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VOL. 45 | NO. 44 | Friday, October 29, 2021

Tennessee GOP lawmakers sprint in bid to curb COVID rules

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NASHVILLE (AP) — Republican lawmakers in Tennessee could be voting within days on whether to ban most businesses from solely requiring proof of COVID-19 vaccination for their customers and workers and severely limit when companies and government entities — including schools — can require masks.

Lawmakers on Thursday quickly advanced the measure carrying the prohibitions, despite growing opposition from the business community, and could vote by week's end. Prominent groups asked lawmakers not to put them in "an impossible position between federal and state mandates," including the upcoming employer vaccination mandate announced by President Joe Biden. They said conflicting mandates could "subject employers to potentially crippling litigation costs."

The bill carries additional wide-ranging implications, including an assurance that those fired for resisting a COVID-19 vaccine mandate can receive unemployment benefits. The Senate's Republican majority leader, Jack Johnson, clarified that the legislation would allow businesses like entertainment venues to require either proof of a COVID-19 vaccine or a negative COVID-19 test.

Johnson acknowledged some of the limits on business are "contrary to some of the tenets that we hold very sacred," but that he views the legislation as "a roadmap for getting us into the future, to get this terrible chapter of our lives behind us."

They also moved forward bills aimed at changing how school boards are elected, addressing how district attorneys decide what to prosecute, and limiting the power six large independent county health departments have to make their own preventative health orders during a pandemic.

The handful of bills that advanced are backed by the General Assembly's top Republican leaders, signaling they might be positioning themselves to adjourn their special session by Friday, after gaveling in Wednesday.

The main bill would prohibit requiring proof of vaccination at businesses and government agencies, though lawmakers have previously largely barred the practice from public entities. Medicaid and Medicare providers, including hospitals, for example, could still have vaccine and mask requirements.

The legislation would set strict limits on when government entities, including public K-12 and higher education schools, or certain businesses can require wearing masks. They would need to have a county infection rate of 1,000 new infections of COVID-19 for every 100,000 residents over 14 days, which no county currently has. Religious and medical exemptions would be required. There's still disagreement over whether the limitations would apply to all businesses or just those receiving state funding.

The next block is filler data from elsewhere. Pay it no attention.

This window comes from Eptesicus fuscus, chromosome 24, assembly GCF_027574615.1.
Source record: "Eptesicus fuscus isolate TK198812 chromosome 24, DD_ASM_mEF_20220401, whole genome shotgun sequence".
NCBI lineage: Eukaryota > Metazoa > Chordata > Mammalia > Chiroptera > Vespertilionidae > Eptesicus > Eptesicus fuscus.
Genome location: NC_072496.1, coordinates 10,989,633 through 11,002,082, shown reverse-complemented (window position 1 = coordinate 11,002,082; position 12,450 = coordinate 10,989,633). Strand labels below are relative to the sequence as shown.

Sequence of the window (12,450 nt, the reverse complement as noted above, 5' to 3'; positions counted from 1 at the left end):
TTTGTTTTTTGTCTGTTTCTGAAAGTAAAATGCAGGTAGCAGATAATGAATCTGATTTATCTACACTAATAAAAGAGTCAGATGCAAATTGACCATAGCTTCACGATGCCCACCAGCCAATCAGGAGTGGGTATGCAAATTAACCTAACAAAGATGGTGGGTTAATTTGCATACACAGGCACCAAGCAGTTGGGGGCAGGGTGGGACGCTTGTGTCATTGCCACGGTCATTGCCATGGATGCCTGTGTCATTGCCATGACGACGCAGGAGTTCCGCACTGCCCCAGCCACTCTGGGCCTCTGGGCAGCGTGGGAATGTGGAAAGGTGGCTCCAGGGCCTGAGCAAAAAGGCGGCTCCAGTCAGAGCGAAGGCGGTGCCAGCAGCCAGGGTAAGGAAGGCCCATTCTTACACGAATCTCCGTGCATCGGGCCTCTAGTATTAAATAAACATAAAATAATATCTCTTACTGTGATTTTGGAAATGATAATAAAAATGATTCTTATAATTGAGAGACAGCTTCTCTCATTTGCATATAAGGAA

Earlier Thursday, about 30 prominent business entities ranging from the Tennessee Chamber of Commerce & Industry to the Tennessee Trucking Association said they oppose legislation that would "outright remove the ability of an employer to determine their own vaccination and mask policies," calling it an "unnecessary government intrusion."

One proposal that gained traction Thursday targets elected district attorneys who publicly decline to enforce certain policies. If approved, the Attorney General's office could petition a court to replace district attorneys who "peremptorily and categorically" refuse to prosecute certain laws.

It's an issue that has sparked national tension as more progressive prosecutors have declined to enforce policies handed down by conservative lawmakers.

Particularly in Tennessee, Republicans have pointed to Nashville District Attorney Glenn Funk, who publicly stated he won't prosecute multiple hot-button policies that target abortion rights, transgender people, mask requirements in schools and small marijuana possession cases.

It's unknown how much of a difference lawmakers might make. Tennessee's Constitution already says that when a district attorney "fails or refuses to attend and prosecute according to law, the court shall have power to appoint an attorney pro tempore." Yet backers of the bill argue that the new measure sets up a process for what the state's Constitution already states.

A separate proposal would allow school board candidates to become partisan by declaring their political party affiliation while running for office. However, as of Thursday, the House and Senate versions differed slightly on exactly the requirements for making such change.

The topic has alarmed education advocates who argue the current system — where school board races are nonpartisan — prevents divisive political rhetoric from bleeding into key local positions.

Republican lawmakers counter that school boards have been at the forefront of the country's most heated topics for the past year, pointing to explosive debates over mask mandates and how race and extremism are taught in schools.

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